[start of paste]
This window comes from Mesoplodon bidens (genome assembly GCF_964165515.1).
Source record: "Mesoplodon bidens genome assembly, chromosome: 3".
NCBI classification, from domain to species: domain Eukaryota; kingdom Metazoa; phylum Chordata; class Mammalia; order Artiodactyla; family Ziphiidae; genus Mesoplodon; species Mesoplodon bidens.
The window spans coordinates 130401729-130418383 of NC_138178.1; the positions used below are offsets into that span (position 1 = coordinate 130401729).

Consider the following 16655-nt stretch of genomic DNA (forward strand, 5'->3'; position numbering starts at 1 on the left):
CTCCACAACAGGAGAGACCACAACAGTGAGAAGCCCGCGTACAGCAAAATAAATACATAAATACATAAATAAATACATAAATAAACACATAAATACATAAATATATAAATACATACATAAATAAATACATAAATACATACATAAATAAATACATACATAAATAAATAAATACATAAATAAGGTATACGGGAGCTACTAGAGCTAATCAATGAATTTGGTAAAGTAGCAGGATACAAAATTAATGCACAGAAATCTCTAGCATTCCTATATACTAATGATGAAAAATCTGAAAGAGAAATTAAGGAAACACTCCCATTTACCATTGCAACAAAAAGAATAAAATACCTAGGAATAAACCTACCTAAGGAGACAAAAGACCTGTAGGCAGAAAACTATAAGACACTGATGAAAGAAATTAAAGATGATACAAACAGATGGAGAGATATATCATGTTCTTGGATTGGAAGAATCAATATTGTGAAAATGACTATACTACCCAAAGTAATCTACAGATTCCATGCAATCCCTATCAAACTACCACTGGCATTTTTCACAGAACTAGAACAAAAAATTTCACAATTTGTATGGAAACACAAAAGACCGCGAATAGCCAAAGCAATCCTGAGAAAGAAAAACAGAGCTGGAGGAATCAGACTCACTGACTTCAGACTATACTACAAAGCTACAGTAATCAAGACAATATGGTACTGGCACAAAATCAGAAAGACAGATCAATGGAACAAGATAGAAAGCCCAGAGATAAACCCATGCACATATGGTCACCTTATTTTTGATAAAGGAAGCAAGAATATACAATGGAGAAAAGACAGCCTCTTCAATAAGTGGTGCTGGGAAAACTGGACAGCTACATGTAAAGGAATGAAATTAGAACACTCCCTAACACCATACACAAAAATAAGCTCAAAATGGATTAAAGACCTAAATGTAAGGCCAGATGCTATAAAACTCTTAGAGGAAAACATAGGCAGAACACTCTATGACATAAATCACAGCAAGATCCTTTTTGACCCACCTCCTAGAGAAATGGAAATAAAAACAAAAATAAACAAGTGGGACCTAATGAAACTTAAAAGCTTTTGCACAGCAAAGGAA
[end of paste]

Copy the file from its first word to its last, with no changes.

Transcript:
This window comes from Mesoplodon bidens (genome assembly GCF_964165515.1).
Source record: "Mesoplodon bidens genome assembly, chromosome: 3".
NCBI classification, from domain to species: domain Eukaryota; kingdom Metazoa; phylum Chordata; class Mammalia; order Artiodactyla; family Ziphiidae; genus Mesoplodon; species Mesoplodon bidens.
The window spans coordinates 130401729-130418383 of NC_138178.1; the positions used below are offsets into that span (position 1 = coordinate 130401729).

Consider the following 16655-nt stretch of genomic DNA (forward strand, 5'->3'; position numbering starts at 1 on the left):
CTCCACAACAGGAGAGACCACAACAGTGAGAAGCCCGCGTACAGCAAAATAAATACATAAATACATAAATAAATACATAAATAAACACATAAATACATAAATATATAAATACATACATAAATAAATACATAAATACATACATAAATAAATACATACATAAATAAATAAATACATAAATAAGGTATACGGGAGCTACTAGAGCTAATCAATGAATTTGGTAAAGTAGCAGGATACAAAATTAATGCACAGAAATCTCTAGCATTCCTATATACTAATGATGAAAAATCTGAAAGAGAAATTAAGGAAACACTCCCATTTACCATTGCAACAAAAAGAATAAAATACCTAGGAATAAACCTACCTAAGGAGACAAAAGACCTGTAGGCAGAAAACTATAAGACACTGATGAAAGAAATTAAAGATGATACAAACAGATGGAGAGATATATCATGTTCTTGGATTGGAAGAATCAATATTGTGAAAATGACTATACTACCCAAAGTAATCTACAGATTCCATGCAATCCCTATCAAACTACCACTGGCATTTTTCACAGAACTAGAACAAAAAATTTCACAATTTGTATGGAAACACAAAAGACCGCGAATAGCCAAAGCAATCCTGAGAAAGAAAAACAGAGCTGGAGGAATCAGACTCACTGACTTCAGACTATACTACAAAGCTACAGTAATCAAGACAATATGGTACTGGCACAAAATCAGAAAGACAGATCAATGGAACAAGATAGAAAGCCCAGAGATAAACCCATGCACATATGGTCACCTTATTTTTGATAAAGGAAGCAAGAATATACAATGGAGAAAAGACAGCCTCTTCAATAAGTGGTGCTGGGAAAACTGGACAGCTACATGTAAAGGAATGAAATTAGAACACTCCCTAACACCATACACAAAAATAAGCTCAAAATGGATTAAAGACCTAAATGTAAGGCCAGATGCTATAAAACTCTTAGAGGAAAACATAGGCAGAACACTCTATGACATAAATCACAGCAAGATCCTTTTTGACCCACCTCCTAGAGAAATGGAAATAAAAACAAAAATAAACAAGTGGGACCTAATGAAACTTAAAAGCTTTTGCACAGCAAAGGAA